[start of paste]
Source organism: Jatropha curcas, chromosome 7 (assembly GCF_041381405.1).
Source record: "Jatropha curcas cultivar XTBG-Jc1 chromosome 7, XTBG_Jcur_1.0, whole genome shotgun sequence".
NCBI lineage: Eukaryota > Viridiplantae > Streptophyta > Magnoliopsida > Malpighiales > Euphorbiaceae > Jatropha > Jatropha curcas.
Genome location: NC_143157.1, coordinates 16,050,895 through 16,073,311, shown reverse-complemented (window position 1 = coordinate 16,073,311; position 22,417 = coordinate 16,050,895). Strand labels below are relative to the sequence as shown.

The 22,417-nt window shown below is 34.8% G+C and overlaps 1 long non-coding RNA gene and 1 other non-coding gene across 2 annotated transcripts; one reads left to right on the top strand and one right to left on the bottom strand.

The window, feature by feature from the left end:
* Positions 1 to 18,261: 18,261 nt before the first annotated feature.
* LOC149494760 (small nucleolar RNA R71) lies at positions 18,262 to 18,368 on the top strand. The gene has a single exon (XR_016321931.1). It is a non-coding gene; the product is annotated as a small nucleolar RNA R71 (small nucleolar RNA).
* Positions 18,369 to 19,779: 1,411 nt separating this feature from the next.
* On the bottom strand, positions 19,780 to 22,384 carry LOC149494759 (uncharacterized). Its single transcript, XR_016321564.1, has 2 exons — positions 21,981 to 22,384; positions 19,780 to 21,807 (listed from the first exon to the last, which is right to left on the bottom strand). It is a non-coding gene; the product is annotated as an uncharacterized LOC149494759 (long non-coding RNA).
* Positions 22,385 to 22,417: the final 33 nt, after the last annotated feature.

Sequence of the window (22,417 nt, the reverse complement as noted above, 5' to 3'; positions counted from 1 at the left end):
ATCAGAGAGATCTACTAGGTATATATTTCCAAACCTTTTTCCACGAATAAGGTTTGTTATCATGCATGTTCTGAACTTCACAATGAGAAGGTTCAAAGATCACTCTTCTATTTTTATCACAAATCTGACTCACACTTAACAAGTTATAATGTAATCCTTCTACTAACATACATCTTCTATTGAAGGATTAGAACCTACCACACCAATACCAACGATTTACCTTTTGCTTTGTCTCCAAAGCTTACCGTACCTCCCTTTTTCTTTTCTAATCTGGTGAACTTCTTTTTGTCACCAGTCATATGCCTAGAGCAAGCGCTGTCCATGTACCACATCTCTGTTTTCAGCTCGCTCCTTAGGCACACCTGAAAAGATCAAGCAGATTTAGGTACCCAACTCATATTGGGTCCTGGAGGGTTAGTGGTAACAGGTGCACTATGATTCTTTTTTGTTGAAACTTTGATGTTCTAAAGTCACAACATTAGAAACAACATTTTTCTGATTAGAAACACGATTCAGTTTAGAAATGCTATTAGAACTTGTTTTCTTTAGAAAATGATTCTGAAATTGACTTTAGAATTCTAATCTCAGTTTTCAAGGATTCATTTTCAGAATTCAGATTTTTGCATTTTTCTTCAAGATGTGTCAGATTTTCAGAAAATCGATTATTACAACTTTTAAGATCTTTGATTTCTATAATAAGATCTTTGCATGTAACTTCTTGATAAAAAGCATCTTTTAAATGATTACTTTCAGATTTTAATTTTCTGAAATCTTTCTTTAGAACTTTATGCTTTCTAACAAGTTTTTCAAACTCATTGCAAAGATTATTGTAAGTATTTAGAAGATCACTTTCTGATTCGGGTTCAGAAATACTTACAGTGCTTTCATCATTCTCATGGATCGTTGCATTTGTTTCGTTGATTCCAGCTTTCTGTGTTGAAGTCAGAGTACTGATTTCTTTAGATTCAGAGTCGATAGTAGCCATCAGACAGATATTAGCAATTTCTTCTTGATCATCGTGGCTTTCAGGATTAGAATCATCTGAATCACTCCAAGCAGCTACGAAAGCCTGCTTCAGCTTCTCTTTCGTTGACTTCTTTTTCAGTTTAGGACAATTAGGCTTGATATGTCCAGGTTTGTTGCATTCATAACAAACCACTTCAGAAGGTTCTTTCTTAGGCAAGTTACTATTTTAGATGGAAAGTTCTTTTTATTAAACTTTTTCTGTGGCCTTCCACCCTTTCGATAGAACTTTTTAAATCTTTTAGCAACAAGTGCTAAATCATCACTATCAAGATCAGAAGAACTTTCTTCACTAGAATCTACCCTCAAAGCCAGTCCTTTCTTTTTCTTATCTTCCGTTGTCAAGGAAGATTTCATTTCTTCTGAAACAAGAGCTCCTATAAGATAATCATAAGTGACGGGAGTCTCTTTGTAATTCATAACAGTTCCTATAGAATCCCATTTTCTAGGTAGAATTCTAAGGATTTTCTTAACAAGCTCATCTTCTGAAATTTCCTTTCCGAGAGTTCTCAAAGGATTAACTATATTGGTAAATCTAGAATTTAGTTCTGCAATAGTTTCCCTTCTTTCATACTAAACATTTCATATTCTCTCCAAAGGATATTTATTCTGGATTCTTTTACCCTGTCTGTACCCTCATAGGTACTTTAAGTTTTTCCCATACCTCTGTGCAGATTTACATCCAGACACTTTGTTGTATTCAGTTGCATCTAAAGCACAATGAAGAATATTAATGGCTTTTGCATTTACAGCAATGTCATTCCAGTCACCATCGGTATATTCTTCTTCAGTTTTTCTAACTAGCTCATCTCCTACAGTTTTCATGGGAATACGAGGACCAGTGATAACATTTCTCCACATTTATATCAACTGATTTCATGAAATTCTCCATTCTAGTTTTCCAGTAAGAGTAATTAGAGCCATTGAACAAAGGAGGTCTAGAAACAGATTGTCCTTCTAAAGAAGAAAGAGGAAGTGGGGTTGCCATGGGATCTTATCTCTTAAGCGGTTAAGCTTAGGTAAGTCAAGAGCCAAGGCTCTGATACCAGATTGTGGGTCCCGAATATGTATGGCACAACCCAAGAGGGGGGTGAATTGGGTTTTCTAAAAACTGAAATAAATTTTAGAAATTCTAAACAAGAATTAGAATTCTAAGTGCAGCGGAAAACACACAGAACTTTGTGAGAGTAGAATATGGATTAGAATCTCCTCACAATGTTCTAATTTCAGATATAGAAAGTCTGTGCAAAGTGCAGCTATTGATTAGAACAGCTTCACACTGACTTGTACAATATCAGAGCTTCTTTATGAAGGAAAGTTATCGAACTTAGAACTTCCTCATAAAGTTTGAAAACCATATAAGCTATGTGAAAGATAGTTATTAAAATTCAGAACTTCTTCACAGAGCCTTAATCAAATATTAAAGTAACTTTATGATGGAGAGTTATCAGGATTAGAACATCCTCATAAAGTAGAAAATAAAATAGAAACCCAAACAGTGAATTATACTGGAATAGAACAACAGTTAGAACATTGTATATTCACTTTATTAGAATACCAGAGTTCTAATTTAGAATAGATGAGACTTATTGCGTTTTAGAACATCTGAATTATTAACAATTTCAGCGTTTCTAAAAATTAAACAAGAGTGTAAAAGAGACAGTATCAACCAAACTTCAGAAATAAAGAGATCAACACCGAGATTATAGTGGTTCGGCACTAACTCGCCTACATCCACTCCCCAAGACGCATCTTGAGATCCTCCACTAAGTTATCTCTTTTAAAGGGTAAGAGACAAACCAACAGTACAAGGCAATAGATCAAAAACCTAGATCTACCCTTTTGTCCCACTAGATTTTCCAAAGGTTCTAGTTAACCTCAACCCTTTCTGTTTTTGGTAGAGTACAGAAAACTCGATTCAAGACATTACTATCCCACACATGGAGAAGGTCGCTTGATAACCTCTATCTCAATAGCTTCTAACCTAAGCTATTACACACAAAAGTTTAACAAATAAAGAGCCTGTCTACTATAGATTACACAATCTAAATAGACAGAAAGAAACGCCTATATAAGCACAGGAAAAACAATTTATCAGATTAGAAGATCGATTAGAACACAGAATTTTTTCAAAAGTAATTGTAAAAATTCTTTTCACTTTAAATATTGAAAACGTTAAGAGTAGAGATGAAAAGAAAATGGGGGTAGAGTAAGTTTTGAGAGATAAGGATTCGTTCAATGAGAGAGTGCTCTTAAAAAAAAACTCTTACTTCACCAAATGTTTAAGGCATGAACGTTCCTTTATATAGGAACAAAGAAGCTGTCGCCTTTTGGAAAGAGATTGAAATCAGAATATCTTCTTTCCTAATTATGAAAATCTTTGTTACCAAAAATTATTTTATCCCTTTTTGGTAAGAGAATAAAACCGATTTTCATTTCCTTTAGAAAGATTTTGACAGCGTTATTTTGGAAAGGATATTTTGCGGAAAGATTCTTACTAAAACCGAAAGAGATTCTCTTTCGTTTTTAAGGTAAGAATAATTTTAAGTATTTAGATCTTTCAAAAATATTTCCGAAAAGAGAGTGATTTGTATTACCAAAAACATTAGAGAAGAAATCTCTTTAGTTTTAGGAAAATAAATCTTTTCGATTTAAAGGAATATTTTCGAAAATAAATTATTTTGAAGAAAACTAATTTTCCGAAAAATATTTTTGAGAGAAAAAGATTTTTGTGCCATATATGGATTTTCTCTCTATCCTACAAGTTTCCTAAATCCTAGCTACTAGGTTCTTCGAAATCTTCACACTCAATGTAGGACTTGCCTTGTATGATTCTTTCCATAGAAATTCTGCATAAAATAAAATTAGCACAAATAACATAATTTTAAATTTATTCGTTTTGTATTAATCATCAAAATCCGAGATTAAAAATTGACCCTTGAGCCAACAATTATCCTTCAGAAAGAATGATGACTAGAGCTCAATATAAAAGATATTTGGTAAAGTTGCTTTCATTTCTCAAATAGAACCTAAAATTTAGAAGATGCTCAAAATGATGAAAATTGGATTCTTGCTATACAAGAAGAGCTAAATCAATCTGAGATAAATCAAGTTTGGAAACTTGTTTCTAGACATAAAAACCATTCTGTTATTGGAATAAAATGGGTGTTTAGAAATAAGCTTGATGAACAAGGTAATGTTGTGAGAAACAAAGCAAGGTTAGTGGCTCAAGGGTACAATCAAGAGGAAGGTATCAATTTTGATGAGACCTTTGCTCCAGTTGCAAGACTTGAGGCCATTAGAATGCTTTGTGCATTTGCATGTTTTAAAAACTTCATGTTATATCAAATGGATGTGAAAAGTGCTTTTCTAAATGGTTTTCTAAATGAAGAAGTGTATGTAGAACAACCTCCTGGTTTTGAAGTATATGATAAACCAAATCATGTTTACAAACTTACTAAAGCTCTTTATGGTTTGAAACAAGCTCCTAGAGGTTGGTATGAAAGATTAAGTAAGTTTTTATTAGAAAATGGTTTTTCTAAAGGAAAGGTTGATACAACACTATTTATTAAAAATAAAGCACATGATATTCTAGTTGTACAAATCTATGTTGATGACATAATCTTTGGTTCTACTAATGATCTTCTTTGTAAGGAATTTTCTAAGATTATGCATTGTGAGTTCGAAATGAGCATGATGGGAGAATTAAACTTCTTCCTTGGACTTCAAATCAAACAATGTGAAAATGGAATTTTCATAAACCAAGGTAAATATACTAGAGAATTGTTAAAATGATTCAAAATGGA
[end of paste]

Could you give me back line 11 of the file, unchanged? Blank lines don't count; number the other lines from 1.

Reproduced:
* Positions 22,385 to 22,417: the final 33 nt, after the last annotated feature.